Making your volunteering more inclusive – why bother?

Volunteer1

To mark National Inclusion Week, Brian Scott examines what can be done to help people into volunteering 

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24th September 2019 by TFN Guest 1 Comment

Why would you want to make your volunteering more inclusive? What are the benefits to volunteer managers and to volunteer involving organisations if they commit to being more inclusive in their recruitment and support of under-represented groups? It’s worth thinking about these questions before taking action as there needs to be buy-in from everyone in the organisation.

There are well documented examples and there is compelling evidence that having a diverse group of volunteers directly benefits an organisation. So, how can your organisation benefit?

- Recruitment – opening up your volunteering opportunities to a wider and more diverse mix of talent can help you with recruitment and address skills shortages.
- Retention – volunteers in an inclusive organisation feel valued and confident and want to stay.
- Service users – having diversity in your team of volunteers may give you insights into service users/customers perspectives and help you better engage with people.
- Culture – diverse teams are more dynamic and creative with new ways of seeing things and new approaches to problem solving.

Brian Scott

Brian Scott

It is for these reasons that the Scottish Government is working with partners and stakeholders, including volunteer involving organisations, to implement a national framework for volunteering – Volunteering for All. This framework articulates the commitment:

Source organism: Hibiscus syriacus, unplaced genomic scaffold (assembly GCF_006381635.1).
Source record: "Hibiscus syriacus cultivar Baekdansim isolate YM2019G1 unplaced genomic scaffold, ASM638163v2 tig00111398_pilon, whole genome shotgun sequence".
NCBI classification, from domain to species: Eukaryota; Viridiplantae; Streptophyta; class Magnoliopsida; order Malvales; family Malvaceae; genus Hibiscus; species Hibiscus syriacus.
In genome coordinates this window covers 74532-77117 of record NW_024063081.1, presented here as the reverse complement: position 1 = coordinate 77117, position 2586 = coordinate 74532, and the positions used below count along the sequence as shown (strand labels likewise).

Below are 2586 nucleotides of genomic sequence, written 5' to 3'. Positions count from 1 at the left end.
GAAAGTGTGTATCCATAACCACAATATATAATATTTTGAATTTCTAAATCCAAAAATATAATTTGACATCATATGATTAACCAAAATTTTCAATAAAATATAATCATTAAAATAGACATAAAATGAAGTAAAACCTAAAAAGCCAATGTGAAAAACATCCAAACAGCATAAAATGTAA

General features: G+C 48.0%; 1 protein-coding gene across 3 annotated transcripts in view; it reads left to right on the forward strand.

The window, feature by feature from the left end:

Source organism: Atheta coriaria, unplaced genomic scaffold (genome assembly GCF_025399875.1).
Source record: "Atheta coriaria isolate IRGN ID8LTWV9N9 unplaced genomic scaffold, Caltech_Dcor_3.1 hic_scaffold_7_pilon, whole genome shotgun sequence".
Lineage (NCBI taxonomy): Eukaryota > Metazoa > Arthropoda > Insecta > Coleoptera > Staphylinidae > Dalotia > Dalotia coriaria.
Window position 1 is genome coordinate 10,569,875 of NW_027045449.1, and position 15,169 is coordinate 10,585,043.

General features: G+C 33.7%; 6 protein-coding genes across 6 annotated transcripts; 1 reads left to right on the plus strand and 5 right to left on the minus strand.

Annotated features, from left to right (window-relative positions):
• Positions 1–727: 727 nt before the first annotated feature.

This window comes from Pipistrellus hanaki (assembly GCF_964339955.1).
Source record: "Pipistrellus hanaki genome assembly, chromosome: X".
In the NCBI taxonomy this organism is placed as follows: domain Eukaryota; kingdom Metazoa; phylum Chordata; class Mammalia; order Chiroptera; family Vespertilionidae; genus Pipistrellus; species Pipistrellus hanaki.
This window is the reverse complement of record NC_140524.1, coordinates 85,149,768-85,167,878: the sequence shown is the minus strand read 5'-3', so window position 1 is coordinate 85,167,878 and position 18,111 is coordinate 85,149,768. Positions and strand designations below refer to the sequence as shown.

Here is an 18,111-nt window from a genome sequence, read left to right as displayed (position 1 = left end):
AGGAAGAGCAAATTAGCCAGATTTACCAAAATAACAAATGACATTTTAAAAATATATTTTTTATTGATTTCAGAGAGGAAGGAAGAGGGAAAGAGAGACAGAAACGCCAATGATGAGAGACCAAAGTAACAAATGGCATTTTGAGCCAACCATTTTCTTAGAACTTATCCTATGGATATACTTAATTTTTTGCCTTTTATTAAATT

“There are diverse, quality and inclusive opportunities for everyone to get involved and stay involved.”

OK, so you have been convinced – how do you actually make your volunteering more inclusive? The good news is that there is already learning and best practice that you can turn to. The National Inclusion in Volunteering Group coordinated by Volunteer Scotland has produced a series of Top Tips for Inclusion.

These practical suggestions – from organisations that demonstrate best practice in inclusive volunteering – give some great examples of how to engage with and recruit particular under-represented groups such as disabled people or those experiencing poverty.

If your organisation is committed to making your volunteering more inclusive there is no better place to start!

Brian Scott is development manager at Glasgow Disability Alliance 

13th October 2019 by Annie Silver

Volunteering needs real investment from government. Why don't disabled volunteers qualify for Access to Work? Volunteering is unpaid work after all.